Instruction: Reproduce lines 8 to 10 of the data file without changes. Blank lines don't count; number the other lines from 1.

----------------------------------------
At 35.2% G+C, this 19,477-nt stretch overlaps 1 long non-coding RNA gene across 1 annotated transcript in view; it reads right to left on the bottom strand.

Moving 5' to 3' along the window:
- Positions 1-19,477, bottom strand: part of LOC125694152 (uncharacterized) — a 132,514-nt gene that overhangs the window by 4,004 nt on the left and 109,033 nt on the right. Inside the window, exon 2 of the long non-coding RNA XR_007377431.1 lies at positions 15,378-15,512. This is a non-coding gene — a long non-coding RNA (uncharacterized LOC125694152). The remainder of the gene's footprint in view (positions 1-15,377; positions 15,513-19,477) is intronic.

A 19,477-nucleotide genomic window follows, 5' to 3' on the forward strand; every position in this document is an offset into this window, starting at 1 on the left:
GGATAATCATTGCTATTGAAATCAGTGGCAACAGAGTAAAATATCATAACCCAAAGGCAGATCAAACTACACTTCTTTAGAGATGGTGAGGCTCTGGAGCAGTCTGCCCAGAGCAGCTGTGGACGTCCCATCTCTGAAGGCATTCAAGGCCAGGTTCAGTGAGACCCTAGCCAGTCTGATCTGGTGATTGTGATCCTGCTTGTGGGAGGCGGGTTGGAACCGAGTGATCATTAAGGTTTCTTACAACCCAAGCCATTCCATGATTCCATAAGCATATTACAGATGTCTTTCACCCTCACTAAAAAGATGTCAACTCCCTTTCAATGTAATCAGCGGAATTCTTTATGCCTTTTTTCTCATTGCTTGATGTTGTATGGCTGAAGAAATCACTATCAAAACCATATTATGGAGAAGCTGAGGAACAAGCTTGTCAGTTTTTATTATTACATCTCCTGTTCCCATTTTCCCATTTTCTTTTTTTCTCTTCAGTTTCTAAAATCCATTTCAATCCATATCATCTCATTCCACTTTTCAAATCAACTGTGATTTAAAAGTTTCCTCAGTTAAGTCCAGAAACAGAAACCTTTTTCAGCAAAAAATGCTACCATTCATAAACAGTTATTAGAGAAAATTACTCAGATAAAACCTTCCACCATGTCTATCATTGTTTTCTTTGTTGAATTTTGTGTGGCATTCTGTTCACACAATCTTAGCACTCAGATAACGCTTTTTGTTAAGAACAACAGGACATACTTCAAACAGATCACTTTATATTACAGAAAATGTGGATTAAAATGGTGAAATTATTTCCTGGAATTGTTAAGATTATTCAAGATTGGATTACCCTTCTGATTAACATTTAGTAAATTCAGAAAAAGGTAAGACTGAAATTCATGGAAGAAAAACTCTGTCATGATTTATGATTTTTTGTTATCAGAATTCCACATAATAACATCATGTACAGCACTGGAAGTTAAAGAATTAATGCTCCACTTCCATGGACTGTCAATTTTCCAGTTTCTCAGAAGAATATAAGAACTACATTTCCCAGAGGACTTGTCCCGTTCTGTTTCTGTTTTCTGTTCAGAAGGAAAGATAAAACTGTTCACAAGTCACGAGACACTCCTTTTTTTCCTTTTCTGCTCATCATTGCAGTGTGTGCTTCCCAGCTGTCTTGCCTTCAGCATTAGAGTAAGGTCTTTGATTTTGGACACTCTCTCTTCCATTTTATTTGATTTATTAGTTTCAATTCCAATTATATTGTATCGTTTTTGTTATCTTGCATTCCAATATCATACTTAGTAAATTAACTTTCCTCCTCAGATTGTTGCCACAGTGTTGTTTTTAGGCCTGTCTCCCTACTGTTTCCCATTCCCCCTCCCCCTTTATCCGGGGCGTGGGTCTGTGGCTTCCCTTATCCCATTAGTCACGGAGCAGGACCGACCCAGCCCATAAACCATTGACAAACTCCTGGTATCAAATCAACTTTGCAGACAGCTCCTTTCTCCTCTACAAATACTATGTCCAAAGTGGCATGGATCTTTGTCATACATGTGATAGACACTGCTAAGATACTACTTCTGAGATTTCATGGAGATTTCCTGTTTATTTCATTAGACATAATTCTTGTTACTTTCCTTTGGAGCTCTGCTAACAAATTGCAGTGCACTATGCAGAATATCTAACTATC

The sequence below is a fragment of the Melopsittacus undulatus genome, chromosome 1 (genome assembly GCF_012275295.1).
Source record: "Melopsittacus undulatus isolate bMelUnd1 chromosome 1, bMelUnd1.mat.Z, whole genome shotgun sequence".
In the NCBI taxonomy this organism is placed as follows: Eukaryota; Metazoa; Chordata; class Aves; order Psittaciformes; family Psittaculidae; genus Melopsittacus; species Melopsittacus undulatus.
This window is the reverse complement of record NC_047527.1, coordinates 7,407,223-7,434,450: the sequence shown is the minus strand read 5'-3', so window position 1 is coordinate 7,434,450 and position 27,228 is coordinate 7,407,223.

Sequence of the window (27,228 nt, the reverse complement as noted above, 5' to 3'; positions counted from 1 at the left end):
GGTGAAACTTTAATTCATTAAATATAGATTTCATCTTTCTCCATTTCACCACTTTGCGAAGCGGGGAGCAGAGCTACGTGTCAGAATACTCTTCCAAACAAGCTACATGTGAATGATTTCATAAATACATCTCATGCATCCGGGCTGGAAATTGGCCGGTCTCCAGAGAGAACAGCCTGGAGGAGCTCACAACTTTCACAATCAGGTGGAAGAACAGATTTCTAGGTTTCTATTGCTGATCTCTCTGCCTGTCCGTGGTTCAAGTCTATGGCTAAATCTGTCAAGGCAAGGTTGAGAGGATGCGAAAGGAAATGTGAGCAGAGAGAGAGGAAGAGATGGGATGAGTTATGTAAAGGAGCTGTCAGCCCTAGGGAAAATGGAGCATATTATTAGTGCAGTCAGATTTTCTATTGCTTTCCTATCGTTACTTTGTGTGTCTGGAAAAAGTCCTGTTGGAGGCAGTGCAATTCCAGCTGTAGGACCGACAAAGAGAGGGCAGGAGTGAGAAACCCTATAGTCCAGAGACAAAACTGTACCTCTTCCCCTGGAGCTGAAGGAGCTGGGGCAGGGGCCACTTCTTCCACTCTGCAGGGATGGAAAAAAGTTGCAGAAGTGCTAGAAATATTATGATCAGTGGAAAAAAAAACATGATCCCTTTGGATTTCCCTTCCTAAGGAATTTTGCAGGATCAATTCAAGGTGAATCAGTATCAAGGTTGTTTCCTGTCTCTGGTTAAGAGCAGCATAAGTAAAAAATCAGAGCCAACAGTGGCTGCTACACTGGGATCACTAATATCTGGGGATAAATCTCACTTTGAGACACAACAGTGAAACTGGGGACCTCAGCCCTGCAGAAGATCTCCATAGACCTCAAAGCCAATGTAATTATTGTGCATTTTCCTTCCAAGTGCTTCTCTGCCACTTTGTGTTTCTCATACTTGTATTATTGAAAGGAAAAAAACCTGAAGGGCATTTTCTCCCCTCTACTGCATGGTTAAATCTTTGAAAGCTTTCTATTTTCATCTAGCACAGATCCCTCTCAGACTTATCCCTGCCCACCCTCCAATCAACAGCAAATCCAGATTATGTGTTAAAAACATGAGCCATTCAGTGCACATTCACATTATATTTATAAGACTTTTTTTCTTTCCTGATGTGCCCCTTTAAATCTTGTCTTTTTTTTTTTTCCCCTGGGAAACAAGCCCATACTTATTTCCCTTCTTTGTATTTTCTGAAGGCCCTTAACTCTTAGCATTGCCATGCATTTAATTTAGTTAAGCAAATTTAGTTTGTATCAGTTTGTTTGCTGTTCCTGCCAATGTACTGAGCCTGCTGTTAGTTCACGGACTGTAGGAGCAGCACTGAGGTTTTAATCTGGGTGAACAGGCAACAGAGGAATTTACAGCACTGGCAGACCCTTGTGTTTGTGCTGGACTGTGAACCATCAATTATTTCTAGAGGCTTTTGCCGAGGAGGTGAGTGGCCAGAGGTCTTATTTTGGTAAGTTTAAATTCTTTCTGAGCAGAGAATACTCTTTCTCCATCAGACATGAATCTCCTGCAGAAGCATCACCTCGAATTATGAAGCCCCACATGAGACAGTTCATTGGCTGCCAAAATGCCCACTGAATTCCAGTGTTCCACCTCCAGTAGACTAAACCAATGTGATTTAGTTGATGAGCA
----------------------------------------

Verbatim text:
In the NCBI taxonomy this organism is placed as follows: Eukaryota; Metazoa; Chordata; class Aves; order Psittaciformes; family Psittaculidae; genus Melopsittacus; species Melopsittacus undulatus.
This window is the reverse complement of record NC_047527.1, coordinates 7,407,223-7,434,450: the sequence shown is the minus strand read 5'-3', so window position 1 is coordinate 7,434,450 and position 27,228 is coordinate 7,407,223.

Sequence of the window (27,228 nt, the reverse complement as noted above, 5' to 3'; positions counted from 1 at the left end):